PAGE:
“What the . . . what the <expletive deleted> is THAT?” I said, pointing a quivering finger.

“Drain the blood, meat tastes better,” responded Husband as if that explained the matter.

This was my gentle introduction to a world of killing sheds, gut holes, knocking on the ‘ead, projectile pus and anal probing. I am now accustomed to eating breakfast while Margaret drains a doe’s abcess, or sitting on the living room sofa shooting possums out the window when the milking’s done. It has got to the stage where I’m all: ‘Dead deer? Pass the knife. And the steel’.

Given the way I have embraced country life, I was gutted (when Margaret or Craig are involved, it is important to point out that this is not in a literal sense) that I wasn’t allowed partake in the duck shooting. As a female, I was present in a purely supportive capacity: food preparation and provision, construction and materials, transport and logistics, underwear technician and specific totty.

I got over it fairly quickly when I realized how much hanging around is involved in duck shooting, allied with the ambient temperature in South Island at this time of year.

Yesterday, the Duck Shooters, their support team and associated groupies, went to cut broom to conceal the blind – or mai mai as it is called in these parts. Afterwards, the Duck Shooters modeled their camouflage suits, which essentially make them look like mouldy Yetis.

The Duck Shooters set off at 05:00 this morning. I was supposed to cook breakfast and massage Husband’s trigger finger but, well, I was asleep.

Since Husband wouldn’t pose for an official portrait in his Yeti suit, I am going to have to go with this one featuring only the pants:-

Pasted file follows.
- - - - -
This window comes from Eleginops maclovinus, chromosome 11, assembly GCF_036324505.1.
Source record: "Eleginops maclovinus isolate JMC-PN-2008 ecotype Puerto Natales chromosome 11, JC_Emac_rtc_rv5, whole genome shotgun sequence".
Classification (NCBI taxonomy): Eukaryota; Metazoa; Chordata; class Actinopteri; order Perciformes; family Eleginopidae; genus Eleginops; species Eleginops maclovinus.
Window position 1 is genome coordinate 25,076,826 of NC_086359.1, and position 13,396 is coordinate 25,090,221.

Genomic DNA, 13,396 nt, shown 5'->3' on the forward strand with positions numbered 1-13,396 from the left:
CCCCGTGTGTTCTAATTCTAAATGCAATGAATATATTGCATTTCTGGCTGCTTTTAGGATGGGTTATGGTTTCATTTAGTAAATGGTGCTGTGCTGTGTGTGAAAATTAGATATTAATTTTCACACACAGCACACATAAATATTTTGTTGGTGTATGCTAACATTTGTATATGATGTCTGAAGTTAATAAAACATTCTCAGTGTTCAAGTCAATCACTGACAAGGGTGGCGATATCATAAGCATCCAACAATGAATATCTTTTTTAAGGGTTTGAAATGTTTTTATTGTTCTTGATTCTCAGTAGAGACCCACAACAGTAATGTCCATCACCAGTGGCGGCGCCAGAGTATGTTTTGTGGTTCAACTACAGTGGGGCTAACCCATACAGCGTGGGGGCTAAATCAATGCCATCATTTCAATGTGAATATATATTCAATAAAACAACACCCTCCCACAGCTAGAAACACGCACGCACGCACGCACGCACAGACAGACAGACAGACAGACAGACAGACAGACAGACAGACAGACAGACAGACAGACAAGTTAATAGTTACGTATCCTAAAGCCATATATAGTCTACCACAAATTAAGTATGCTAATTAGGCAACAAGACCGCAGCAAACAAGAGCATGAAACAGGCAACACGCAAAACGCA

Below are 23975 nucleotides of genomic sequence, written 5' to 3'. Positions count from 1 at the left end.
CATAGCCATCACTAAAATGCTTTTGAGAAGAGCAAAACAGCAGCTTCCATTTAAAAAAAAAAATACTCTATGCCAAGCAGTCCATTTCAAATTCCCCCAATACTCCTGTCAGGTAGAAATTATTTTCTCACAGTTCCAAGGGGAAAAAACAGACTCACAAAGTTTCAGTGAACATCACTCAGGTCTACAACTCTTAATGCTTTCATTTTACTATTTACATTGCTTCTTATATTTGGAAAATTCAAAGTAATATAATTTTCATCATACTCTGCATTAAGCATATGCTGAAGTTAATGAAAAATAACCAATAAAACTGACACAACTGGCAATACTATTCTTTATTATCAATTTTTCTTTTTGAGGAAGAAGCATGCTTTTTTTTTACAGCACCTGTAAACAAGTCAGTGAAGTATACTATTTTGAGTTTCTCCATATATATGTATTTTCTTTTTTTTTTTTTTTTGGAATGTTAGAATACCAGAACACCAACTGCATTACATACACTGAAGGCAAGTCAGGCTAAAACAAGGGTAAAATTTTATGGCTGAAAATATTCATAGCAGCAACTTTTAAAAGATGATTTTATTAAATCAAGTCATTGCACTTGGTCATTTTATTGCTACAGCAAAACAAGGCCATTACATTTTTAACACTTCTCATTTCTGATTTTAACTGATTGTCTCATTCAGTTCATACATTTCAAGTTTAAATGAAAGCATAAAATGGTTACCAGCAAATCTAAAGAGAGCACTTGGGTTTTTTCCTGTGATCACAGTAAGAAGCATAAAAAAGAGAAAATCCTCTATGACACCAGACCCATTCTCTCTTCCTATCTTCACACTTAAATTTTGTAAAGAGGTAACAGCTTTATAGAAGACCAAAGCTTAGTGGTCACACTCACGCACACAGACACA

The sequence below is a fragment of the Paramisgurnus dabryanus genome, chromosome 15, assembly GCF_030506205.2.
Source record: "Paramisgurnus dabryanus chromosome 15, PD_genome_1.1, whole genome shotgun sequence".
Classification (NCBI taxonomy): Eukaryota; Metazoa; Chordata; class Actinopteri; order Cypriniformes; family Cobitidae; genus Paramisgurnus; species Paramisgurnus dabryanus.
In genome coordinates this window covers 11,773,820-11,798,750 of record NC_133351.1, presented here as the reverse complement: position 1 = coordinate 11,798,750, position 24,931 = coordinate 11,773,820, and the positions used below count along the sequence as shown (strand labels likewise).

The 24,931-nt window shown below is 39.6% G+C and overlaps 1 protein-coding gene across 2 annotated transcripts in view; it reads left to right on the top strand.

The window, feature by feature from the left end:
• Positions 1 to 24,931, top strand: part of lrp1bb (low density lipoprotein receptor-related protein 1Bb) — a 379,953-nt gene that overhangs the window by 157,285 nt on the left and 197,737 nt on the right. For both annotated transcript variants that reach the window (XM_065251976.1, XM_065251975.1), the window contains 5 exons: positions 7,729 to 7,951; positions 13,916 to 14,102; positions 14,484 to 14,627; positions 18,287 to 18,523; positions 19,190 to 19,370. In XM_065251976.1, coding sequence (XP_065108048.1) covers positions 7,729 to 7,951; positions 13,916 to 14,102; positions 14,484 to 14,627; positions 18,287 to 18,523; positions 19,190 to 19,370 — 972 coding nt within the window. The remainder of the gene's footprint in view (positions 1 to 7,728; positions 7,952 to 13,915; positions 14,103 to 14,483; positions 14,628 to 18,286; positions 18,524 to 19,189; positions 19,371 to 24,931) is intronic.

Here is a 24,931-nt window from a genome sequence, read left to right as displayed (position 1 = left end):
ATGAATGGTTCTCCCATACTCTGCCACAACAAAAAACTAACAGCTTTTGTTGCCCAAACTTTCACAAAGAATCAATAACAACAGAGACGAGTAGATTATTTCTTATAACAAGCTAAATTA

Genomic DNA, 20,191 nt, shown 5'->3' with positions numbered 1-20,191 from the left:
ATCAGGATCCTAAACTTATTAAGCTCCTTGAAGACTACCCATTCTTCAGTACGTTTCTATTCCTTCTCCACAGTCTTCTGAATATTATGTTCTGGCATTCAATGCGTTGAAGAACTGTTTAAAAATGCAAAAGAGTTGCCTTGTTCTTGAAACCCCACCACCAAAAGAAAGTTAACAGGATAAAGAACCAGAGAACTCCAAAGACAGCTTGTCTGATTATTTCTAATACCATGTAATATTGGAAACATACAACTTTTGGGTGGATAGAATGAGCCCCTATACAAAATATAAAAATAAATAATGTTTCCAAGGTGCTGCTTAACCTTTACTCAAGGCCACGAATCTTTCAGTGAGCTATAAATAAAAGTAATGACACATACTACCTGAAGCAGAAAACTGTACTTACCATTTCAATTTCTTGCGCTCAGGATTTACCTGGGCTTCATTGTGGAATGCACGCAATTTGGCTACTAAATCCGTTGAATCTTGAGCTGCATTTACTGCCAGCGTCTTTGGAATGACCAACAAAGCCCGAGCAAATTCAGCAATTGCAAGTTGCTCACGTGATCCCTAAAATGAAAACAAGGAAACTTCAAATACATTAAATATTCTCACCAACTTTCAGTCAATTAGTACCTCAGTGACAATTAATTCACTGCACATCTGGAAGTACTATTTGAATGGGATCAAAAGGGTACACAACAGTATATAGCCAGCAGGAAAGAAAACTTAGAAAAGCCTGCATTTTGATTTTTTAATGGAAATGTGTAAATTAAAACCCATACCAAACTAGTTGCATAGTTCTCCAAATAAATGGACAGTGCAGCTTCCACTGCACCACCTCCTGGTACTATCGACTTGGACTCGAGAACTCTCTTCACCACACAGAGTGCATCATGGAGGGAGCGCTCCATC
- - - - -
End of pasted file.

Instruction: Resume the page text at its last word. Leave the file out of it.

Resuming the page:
Terrifying: Husband’s killer instinct

[You were warned about the graphic images.]

Duck cemetery

Morty and Bambi: Craig’s dog confuses deer for duck

In keeping with the horrifying theme: abalone mince. Actually tastes pretty good

Relationship, for want of a better word

Just before Christmas, Salmiya invited us to lunch at her house. Salmiya was originally a friend of Andrew’s – she was at the party where we first met – but over the years we lost touch.

Some of this was due to her marriage to Ulf about four years ago. At the time, Salmiya and I were fairly close and she called to break the happy news. I had no idea she was even going out with someone. She had been acquainted with Ulf for roughly three months, give or take a day.

I knew she was bound to marry him regardless of anything I said, so I wished her all the best and pounded a steady percussion on Andrew’s eardrum about ‘what is she THINKING?’ (During these one-sided conversations I often referred to her as ‘the girl’, so there you have an idea how much I disapproved.)